Don't procrastinate to secure financial aid for college

Posted January 14, 2016 5:28 p.m. EST

— Graduation will be here in just a few short months, and high school seniors around the area are trying to lock in college plans for the fall semester, and figure out how they’re going to pay for it.

On his lunch break at Enloe High School, senior Al Reider said he’s looking forward to the future.

He applied to the honors college at the University of North Carolina at Greensboro and is waiting to hear back from Appalachian State and the University of North Carolina at Charlotte. His family is also applying for financial aid.

“[We’re] waiting to get back the taxes from my mom’s work. My dad passed away, so we definitely need the finical aid a lot,” said Reider.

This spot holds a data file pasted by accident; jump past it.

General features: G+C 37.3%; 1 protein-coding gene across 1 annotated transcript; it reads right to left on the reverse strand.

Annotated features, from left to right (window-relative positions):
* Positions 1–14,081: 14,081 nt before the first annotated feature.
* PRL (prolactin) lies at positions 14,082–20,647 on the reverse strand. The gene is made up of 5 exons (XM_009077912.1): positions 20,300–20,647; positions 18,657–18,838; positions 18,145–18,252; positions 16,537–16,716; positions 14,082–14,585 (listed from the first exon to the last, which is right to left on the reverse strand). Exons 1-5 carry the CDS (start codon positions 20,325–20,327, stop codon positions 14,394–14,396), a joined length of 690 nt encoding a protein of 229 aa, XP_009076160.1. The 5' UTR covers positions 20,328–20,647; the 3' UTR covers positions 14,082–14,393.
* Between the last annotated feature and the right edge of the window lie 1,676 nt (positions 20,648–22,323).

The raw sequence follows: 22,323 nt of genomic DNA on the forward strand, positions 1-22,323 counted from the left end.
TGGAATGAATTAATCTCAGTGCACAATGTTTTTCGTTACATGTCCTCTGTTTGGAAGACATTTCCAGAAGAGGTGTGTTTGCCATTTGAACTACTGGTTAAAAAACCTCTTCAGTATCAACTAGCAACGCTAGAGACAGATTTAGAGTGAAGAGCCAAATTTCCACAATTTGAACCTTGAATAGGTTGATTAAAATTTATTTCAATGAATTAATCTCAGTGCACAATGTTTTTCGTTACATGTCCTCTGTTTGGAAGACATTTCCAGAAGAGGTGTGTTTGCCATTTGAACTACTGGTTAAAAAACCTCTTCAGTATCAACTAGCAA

Students at Wake Technical Community College in Raleigh are taking a number at the financial aid office.

“We’re pretty busy this time of year,” said Financial Aid Dean Regina Huggins.

In addition to college applications, students and parents are trying to file the Free Application for Federal Student Aid (FAFSA), which is the federal form that calculates how much financial aid students will get in the upcoming school year.

People will need their 2015 tax information to complete the form, and Huggins said don’t procrastinate.

“A lot of the schools have a much earlier deadline. March 1 or March 15. They have to make that a priority,” she said.

Huggins said students and parents need to work closely with financial aid counselors about the best strategies to pay for college.

There’s good news for the 2017-2018 school year. Parents and students will be able to file the FAFSA as early as Oct. 1, 2016 using 2015 tax information.

That should help ease the application crunch next winter but, for now, Reider is focused on what’s next.

“[I’m] trying to get through to the end of the year, then relax this summer and go from there,” he said.